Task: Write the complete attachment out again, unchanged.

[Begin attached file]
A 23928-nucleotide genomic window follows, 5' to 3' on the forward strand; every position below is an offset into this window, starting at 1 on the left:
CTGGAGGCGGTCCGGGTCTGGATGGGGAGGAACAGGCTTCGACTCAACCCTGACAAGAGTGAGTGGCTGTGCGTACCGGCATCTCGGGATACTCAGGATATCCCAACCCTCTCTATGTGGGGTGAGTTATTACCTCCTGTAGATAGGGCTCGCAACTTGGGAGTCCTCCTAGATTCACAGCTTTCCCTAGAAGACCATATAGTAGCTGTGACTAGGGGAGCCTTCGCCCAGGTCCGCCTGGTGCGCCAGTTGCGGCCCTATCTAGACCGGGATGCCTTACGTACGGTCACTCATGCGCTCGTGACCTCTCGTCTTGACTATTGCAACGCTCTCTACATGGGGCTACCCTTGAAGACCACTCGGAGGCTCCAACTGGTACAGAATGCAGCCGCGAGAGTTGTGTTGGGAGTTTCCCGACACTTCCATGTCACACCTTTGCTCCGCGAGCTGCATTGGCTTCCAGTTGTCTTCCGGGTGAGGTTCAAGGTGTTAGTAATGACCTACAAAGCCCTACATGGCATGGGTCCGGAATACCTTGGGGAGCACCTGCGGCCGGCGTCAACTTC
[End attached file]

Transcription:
A 23928-nucleotide genomic window follows, 5' to 3' on the forward strand; every position below is an offset into this window, starting at 1 on the left:
CTGGAGGCGGTCCGGGTCTGGATGGGGAGGAACAGGCTTCGACTCAACCCTGACAAGAGTGAGTGGCTGTGCGTACCGGCATCTCGGGATACTCAGGATATCCCAACCCTCTCTATGTGGGGTGAGTTATTACCTCCTGTAGATAGGGCTCGCAACTTGGGAGTCCTCCTAGATTCACAGCTTTCCCTAGAAGACCATATAGTAGCTGTGACTAGGGGAGCCTTCGCCCAGGTCCGCCTGGTGCGCCAGTTGCGGCCCTATCTAGACCGGGATGCCTTACGTACGGTCACTCATGCGCTCGTGACCTCTCGTCTTGACTATTGCAACGCTCTCTACATGGGGCTACCCTTGAAGACCACTCGGAGGCTCCAACTGGTACAGAATGCAGCCGCGAGAGTTGTGTTGGGAGTTTCCCGACACTTCCATGTCACACCTTTGCTCCGCGAGCTGCATTGGCTTCCAGTTGTCTTCCGGGTGAGGTTCAAGGTGTTAGTAATGACCTACAAAGCCCTACATGGCATGGGTCCGGAATACCTTGGGGAGCACCTGCGGCCGGCGTCAACTTC